China’s pensions gap forces rural peasants to labor into old age

China’s pensions gap forces rural peasants to labor into old age

  • A lack of support for elderly rural residents has become a growing issue in China, amid a demographic crisis and pensions that ‘cover only oil and salt.’

In most parts of rural China, the elderly must continue to rely on their own labor, their children or their savings to support themselves in their twilight years.

Chen Yunfeng, the chief of Yancang village in central China, has grown dismayed by the disadvantages that aging rural peasants face. “We plant grains, but grains are cheap,” Chen said while puffing cigarettes under a no-smoking sign in his little office. “And we are getting old, but there’s little welfare.”

According to Chen, who is in his late fifties, a peasant from the village can receive a monthly pension of just 112 yuan ($16) after the retirement age of 60 – a tiny sum that is well below the average daily wage in Chinese cities and far from enough to support even a frugal rural lifestyle. It is also much lower than the national average pension payment of 2,000 yuan ($290) per month for retirees from urban jobs.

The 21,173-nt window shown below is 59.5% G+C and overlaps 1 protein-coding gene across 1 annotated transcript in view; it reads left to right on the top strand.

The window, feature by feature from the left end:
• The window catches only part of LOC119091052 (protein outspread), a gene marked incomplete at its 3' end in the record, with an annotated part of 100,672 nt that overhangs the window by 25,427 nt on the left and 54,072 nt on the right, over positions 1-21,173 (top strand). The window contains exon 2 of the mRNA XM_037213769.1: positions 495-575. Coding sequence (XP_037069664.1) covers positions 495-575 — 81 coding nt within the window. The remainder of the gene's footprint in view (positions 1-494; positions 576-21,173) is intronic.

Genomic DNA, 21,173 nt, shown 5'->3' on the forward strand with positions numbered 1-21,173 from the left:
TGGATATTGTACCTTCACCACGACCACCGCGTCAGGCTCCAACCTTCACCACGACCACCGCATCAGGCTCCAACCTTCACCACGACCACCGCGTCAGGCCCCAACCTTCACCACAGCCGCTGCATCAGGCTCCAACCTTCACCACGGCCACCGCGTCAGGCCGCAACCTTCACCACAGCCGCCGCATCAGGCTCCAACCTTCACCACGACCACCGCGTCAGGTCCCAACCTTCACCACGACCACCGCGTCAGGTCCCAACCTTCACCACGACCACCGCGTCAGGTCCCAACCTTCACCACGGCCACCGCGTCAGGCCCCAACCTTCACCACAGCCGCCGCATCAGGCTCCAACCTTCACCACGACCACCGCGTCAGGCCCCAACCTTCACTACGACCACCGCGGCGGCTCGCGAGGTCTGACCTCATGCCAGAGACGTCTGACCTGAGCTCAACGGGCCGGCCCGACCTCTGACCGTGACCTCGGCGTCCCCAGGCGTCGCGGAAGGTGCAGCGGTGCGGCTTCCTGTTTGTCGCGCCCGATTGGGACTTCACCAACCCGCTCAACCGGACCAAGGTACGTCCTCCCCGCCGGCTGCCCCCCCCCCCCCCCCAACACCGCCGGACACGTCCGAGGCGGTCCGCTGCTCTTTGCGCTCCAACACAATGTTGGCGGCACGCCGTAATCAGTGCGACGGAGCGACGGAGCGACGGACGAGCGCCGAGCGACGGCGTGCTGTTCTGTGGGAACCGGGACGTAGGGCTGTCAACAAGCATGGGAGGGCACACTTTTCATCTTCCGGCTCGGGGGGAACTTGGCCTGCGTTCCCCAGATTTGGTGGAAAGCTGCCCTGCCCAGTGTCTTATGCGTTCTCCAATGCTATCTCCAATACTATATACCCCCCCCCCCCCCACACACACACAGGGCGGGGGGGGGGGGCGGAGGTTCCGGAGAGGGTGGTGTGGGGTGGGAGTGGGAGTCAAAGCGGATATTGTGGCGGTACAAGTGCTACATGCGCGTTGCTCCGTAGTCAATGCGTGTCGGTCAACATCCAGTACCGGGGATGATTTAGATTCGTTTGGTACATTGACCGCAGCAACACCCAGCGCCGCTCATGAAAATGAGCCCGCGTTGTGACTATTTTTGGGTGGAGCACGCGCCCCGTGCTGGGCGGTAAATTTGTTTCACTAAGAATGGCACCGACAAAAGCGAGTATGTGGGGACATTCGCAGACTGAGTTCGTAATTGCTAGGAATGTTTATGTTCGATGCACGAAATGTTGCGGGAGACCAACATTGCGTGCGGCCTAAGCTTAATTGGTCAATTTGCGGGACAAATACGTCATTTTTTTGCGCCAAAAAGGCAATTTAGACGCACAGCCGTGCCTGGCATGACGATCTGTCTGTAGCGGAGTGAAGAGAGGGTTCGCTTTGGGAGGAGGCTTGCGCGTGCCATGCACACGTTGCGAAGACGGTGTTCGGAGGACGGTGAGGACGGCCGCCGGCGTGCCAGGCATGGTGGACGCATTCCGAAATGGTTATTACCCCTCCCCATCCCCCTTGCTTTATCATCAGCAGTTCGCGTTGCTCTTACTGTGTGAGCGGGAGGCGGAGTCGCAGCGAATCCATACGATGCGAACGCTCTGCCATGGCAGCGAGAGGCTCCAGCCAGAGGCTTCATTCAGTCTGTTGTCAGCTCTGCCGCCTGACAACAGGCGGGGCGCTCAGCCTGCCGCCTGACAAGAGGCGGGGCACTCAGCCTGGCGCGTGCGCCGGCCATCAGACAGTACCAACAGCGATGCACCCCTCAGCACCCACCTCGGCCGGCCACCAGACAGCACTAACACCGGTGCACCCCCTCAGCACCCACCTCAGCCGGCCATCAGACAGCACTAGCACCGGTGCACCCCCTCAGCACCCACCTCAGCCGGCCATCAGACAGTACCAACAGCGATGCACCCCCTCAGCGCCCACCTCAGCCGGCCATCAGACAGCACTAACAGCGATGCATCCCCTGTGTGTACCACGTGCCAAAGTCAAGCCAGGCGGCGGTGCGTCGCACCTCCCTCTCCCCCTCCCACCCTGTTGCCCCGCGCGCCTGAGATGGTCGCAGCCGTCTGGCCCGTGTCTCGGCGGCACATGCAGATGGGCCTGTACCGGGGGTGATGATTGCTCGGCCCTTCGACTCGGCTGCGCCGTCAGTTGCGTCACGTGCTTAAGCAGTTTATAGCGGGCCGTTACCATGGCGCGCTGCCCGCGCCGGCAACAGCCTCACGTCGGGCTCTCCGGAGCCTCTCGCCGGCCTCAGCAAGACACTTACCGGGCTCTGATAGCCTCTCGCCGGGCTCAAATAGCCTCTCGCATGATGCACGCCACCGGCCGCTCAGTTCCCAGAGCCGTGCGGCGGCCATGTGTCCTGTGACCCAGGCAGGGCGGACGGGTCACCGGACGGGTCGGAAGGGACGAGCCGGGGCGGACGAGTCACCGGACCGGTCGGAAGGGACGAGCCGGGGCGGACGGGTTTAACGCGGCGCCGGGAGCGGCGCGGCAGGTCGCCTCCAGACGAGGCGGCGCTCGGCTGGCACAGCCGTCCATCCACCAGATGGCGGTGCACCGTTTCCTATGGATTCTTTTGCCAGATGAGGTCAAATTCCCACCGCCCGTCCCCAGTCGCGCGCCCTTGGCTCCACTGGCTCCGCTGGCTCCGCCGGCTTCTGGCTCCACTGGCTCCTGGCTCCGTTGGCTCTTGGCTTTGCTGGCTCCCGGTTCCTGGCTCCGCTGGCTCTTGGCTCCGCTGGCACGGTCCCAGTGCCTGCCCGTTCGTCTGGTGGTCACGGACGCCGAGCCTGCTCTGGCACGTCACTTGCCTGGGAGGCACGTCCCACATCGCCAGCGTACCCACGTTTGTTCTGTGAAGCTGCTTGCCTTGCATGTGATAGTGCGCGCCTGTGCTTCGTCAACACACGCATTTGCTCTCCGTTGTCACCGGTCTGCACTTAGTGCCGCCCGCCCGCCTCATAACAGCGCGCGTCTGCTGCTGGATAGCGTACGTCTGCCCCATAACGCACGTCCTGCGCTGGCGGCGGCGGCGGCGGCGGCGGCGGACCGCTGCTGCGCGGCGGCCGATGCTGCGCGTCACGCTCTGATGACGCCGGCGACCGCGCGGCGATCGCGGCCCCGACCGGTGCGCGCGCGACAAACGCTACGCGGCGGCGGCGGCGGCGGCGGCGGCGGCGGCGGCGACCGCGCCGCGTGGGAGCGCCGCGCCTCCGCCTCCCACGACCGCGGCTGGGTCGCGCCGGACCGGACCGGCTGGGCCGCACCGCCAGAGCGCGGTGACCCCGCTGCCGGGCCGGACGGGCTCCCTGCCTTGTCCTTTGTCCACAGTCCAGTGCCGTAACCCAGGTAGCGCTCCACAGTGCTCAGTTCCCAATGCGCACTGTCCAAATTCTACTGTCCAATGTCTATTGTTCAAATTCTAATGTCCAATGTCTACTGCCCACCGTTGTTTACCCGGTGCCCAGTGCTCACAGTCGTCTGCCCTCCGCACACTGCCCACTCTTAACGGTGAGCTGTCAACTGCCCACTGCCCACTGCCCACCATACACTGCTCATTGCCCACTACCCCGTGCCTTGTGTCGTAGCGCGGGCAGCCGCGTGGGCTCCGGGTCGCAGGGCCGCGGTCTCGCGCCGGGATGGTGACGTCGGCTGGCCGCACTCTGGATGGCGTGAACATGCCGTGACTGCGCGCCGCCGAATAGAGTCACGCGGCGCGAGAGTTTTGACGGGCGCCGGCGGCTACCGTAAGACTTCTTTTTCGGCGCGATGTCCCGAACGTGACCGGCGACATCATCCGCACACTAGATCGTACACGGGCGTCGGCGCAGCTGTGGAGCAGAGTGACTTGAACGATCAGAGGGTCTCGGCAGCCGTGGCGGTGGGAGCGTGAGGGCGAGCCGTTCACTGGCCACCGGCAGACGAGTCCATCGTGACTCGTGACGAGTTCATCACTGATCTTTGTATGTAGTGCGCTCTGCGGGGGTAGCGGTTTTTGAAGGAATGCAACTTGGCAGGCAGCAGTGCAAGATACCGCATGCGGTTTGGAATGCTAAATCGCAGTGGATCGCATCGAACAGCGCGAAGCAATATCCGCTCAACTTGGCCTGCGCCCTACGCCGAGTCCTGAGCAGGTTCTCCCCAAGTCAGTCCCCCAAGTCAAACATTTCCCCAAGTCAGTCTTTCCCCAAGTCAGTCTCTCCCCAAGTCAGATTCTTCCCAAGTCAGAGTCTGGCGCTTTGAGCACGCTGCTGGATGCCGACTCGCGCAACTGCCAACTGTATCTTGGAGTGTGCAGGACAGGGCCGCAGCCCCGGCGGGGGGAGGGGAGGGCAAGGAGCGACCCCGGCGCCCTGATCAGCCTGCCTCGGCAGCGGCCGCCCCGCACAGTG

The lack of adequate pensions for China’s rural residents is not a new issue. A secure retirement pension remained a privilege reserved solely for urban residents until 2009, when then-president Hu Jintao and then-premier Wen Jiabao started to build up a national pension system for rural dwellers.